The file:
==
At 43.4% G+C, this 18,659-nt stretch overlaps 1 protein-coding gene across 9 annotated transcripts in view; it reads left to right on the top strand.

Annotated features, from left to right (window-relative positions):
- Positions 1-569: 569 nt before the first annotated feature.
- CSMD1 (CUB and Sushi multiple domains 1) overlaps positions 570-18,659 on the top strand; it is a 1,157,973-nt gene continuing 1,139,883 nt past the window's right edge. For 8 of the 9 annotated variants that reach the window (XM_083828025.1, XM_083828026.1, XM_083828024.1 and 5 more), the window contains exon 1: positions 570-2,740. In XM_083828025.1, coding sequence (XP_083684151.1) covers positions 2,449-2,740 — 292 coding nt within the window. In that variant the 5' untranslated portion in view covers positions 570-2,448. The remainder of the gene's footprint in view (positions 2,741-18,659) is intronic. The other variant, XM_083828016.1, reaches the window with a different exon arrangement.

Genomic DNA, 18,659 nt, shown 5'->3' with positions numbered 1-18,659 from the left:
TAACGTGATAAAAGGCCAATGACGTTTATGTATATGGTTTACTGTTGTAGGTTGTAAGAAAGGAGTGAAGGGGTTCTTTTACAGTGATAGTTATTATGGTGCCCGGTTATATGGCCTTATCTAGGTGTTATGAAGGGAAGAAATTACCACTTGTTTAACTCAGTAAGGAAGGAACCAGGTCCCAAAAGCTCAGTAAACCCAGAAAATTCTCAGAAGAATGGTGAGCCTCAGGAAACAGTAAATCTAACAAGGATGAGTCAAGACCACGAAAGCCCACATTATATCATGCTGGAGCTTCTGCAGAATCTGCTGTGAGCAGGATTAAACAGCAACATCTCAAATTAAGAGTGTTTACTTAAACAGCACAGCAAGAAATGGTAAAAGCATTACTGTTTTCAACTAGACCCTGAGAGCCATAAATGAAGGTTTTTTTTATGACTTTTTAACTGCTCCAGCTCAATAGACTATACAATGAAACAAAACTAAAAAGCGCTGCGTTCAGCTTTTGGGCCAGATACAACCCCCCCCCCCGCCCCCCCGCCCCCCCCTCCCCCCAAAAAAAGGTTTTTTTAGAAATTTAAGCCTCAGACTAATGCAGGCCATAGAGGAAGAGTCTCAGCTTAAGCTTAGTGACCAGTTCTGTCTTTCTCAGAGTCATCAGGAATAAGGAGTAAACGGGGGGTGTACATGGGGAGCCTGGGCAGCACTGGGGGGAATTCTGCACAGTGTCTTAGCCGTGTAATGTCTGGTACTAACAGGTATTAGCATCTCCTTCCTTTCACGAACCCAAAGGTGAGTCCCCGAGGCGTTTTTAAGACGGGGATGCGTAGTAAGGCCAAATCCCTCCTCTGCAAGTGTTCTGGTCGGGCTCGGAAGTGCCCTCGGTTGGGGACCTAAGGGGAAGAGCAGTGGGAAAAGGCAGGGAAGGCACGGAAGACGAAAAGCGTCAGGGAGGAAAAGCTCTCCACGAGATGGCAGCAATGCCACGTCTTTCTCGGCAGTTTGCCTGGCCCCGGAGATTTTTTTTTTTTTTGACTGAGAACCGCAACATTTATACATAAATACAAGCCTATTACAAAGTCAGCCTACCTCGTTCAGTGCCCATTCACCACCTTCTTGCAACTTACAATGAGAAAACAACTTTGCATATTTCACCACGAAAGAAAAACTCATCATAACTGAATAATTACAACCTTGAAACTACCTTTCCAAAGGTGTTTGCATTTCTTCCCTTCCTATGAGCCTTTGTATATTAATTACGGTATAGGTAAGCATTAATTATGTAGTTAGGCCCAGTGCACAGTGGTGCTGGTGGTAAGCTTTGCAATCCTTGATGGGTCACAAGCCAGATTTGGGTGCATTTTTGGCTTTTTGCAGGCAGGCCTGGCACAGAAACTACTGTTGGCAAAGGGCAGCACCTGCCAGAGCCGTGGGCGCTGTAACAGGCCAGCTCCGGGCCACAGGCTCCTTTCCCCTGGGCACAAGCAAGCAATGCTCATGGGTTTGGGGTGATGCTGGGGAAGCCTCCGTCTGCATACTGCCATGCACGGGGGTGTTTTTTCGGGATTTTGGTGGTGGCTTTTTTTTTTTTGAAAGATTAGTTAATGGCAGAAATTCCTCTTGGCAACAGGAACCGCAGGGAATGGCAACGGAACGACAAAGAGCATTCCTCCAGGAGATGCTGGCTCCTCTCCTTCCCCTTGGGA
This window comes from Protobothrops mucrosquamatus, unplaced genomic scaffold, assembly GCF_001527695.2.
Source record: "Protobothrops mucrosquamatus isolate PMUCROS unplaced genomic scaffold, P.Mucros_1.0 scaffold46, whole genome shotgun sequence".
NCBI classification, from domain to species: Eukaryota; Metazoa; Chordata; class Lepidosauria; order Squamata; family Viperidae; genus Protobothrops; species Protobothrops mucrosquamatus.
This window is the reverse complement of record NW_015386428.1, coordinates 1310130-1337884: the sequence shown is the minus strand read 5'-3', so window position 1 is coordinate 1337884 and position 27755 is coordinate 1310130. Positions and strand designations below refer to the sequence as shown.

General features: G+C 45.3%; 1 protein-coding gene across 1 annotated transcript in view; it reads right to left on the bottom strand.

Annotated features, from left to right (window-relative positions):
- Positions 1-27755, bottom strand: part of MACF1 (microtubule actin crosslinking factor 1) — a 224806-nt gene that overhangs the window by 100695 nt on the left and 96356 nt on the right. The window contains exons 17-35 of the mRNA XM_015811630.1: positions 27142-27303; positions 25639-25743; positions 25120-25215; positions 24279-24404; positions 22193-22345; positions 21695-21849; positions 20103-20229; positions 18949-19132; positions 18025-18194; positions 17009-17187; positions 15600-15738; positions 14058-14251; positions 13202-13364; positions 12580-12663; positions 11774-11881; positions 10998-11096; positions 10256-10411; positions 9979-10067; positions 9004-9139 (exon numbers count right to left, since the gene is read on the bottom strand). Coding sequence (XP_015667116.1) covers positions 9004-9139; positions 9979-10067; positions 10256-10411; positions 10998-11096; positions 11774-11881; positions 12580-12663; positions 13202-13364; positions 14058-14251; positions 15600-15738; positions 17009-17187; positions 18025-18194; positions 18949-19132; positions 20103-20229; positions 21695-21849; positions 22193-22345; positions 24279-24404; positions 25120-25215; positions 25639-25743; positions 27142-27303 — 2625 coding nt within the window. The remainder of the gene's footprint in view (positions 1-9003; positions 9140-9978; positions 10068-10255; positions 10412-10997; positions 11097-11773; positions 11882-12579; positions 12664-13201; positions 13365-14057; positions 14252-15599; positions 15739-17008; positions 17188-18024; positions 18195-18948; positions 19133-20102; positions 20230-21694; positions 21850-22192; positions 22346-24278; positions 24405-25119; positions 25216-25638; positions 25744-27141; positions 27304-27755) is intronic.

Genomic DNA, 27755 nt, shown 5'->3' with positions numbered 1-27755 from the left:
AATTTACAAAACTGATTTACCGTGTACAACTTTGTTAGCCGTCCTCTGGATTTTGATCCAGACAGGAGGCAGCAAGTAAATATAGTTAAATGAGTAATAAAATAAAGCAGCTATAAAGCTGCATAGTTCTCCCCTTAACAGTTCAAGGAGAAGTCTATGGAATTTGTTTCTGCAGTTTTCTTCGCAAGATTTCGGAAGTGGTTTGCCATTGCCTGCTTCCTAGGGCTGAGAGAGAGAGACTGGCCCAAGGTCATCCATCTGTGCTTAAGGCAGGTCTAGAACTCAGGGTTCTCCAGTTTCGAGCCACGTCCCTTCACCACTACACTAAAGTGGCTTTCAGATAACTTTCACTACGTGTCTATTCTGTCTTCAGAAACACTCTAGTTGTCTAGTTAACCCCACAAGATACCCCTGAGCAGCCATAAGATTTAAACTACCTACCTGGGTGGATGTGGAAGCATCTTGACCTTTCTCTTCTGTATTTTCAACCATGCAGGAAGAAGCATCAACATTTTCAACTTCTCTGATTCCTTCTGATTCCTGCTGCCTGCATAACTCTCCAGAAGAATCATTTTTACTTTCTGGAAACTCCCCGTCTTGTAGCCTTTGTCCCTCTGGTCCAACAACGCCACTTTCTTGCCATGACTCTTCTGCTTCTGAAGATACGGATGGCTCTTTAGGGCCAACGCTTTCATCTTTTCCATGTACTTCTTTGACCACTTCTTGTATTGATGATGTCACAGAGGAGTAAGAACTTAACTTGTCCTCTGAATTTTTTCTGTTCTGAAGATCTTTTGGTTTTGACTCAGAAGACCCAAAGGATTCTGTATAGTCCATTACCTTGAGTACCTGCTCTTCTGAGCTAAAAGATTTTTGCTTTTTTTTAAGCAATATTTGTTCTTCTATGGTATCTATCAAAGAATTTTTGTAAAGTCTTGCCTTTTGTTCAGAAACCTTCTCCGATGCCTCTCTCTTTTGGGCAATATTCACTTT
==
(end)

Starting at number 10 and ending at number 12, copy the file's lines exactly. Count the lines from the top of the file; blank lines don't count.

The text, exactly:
This window is the reverse complement of record NW_015386428.1, coordinates 1310130-1337884: the sequence shown is the minus strand read 5'-3', so window position 1 is coordinate 1337884 and position 27755 is coordinate 1310130. Positions and strand designations below refer to the sequence as shown.

General features: G+C 45.3%; 1 protein-coding gene across 1 annotated transcript in view; it reads right to left on the bottom strand.

Annotated features, from left to right (window-relative positions):